Social media is a relatively new experience for me. I’ve had a Facebook account since 2009 (along with this website) but stopped posting with any regularity long ago. It was an interesting way to keep in touch with the friends and family I didn’t email regularly, but that platform never held much allure. Seeing baby pictures and blurry photos of food didn’t interest me, and the biased political nonsense that passed as facts made my eyes roll so hard they hurt. In 2015 I started an Instagram account as a way for my girlfriend to see photos I took while hiking, but since I wasn’t much of a photographer, there wasn’t much for me to share. Being that I grew up before cheap/lightweight digital photography, I preferred to take each moment in through my eyes instead of a lens. That Instagram account lay dormant until 2017 when I hiked the Florida Trail. With the help of a fancy new smartphone, I started to document my trip up and across the state, taking ridiculous photos of myself wearing goofy shirts and playing on exercise equipment. I tried not to take myself too seriously.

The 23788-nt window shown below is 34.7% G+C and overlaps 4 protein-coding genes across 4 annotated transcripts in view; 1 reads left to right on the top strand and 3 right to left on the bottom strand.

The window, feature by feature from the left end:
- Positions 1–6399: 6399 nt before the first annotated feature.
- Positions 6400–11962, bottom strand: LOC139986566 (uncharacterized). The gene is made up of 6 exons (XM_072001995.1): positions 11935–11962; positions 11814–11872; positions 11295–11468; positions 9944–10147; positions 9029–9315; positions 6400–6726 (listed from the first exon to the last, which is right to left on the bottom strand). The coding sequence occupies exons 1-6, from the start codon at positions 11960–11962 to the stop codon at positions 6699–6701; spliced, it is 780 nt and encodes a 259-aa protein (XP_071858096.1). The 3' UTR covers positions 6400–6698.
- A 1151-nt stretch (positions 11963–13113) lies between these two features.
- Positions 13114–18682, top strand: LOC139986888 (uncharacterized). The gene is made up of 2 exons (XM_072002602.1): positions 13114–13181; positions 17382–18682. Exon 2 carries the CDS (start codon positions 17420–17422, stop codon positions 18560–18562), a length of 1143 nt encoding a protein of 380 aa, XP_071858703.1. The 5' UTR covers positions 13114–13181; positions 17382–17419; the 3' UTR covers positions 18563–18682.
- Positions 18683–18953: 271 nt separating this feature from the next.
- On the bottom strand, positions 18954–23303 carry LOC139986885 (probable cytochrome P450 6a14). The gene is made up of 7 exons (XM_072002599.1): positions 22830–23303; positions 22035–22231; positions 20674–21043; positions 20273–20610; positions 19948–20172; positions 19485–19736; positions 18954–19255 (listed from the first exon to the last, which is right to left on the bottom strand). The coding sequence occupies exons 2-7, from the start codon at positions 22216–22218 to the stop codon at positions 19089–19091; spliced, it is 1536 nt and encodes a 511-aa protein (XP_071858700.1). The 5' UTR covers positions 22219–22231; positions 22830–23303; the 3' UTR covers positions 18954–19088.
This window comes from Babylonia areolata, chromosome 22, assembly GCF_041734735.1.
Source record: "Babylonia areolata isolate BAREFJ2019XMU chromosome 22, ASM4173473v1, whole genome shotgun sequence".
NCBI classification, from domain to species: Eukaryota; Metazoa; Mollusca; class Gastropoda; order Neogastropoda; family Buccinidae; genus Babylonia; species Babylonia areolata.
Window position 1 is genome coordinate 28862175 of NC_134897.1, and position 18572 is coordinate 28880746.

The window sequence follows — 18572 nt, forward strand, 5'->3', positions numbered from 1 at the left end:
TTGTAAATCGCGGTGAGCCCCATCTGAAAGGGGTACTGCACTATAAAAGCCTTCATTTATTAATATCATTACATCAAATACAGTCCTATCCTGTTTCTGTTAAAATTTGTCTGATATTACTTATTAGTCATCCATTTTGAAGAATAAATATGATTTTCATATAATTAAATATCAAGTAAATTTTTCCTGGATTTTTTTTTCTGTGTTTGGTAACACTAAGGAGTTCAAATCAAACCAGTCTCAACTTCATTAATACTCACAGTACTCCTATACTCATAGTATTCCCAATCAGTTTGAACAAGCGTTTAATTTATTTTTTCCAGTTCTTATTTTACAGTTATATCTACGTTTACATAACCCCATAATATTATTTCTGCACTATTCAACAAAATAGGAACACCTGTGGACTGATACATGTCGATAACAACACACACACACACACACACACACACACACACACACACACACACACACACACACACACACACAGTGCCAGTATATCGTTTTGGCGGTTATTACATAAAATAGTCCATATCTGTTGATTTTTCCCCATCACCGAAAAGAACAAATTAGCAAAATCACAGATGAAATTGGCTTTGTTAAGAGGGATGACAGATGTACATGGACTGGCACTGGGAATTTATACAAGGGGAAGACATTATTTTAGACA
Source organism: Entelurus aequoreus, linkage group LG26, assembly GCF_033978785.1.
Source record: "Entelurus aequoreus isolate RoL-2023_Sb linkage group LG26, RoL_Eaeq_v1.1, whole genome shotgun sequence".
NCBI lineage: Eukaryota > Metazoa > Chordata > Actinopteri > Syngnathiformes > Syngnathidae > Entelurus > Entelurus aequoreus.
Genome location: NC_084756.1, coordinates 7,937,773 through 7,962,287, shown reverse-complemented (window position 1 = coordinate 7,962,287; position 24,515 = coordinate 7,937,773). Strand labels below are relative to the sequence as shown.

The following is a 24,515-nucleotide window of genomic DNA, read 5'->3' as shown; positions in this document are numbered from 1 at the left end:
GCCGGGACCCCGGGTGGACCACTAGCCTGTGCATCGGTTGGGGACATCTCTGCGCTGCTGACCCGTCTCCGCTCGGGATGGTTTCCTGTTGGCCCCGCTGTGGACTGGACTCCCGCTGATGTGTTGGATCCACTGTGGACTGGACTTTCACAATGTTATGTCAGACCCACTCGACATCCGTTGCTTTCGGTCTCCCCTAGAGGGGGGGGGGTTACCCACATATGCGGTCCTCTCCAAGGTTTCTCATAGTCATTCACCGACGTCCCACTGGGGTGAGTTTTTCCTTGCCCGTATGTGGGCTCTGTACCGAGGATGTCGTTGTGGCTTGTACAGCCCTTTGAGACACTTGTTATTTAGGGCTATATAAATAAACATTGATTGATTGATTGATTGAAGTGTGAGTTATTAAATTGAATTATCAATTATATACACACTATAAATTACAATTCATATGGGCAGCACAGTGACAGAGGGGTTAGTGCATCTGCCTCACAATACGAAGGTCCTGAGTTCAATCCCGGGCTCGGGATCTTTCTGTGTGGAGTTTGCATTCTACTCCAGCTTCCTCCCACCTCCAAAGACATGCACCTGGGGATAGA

Stumbling into the world of Instagram was strange. While I had gained notoriety in the hiking community (due to long walks year after year), it was almost entirely among people I’d met face-to-face on trail. People recognized me from my contributions to Yogi’s Guidebooks, but the only folks who read those books were those prepping for a long hike of the Pacific Crest or Continental Divide Trails. Not a large or far removed audience. When I started posting on a regular basis on Instagram last year, my readership skyrocketed, reaching nearly 10k in a matter of months. Suddenly ALL THESE PEOPLE were able to communicate with me directly, many of whom would never have learned my name otherwise. In the social media spotlight, with barely any concept of how it functioned, I continued to make fun of myself for short shorts and terrible dance moves. Soon I was sharing parts of my life both past and present. Old photos from thru hikes in the early 2000s, new pics from ultra running events, eventually opening up about my pursuit and eventual attainment of sobriety. I never thought I’d share something as personal as substance abuse with strangers, but there I was, communicating with the world about my failures as a human.